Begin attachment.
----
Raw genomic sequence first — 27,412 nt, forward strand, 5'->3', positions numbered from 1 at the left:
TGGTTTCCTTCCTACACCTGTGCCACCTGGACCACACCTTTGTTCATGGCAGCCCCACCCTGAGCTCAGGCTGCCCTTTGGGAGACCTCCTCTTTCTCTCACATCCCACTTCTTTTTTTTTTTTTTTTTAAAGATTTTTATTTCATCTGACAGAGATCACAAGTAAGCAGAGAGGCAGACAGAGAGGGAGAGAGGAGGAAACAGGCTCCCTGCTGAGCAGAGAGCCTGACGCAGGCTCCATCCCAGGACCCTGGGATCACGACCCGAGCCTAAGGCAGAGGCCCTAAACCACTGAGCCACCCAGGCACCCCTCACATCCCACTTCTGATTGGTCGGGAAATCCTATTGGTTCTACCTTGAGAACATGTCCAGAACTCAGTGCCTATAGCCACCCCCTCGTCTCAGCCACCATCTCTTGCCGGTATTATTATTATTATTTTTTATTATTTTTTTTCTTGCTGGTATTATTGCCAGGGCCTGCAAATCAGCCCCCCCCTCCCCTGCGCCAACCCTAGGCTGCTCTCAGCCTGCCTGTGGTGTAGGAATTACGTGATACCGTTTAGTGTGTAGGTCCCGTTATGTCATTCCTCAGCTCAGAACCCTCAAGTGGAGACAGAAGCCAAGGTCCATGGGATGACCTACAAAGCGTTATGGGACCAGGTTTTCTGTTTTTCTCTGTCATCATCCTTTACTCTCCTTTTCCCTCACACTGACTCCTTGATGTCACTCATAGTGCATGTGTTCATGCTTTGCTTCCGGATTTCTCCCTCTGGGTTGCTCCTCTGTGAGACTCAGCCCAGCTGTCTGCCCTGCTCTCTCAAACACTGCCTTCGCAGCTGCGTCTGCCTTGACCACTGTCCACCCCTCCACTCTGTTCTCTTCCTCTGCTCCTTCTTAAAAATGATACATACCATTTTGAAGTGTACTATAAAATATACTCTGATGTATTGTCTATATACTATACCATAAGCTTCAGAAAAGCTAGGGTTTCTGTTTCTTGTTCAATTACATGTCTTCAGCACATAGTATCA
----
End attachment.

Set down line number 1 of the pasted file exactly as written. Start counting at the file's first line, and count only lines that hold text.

Raw genomic sequence first — 27,412 nt, forward strand, 5'->3', positions numbered from 1 at the left: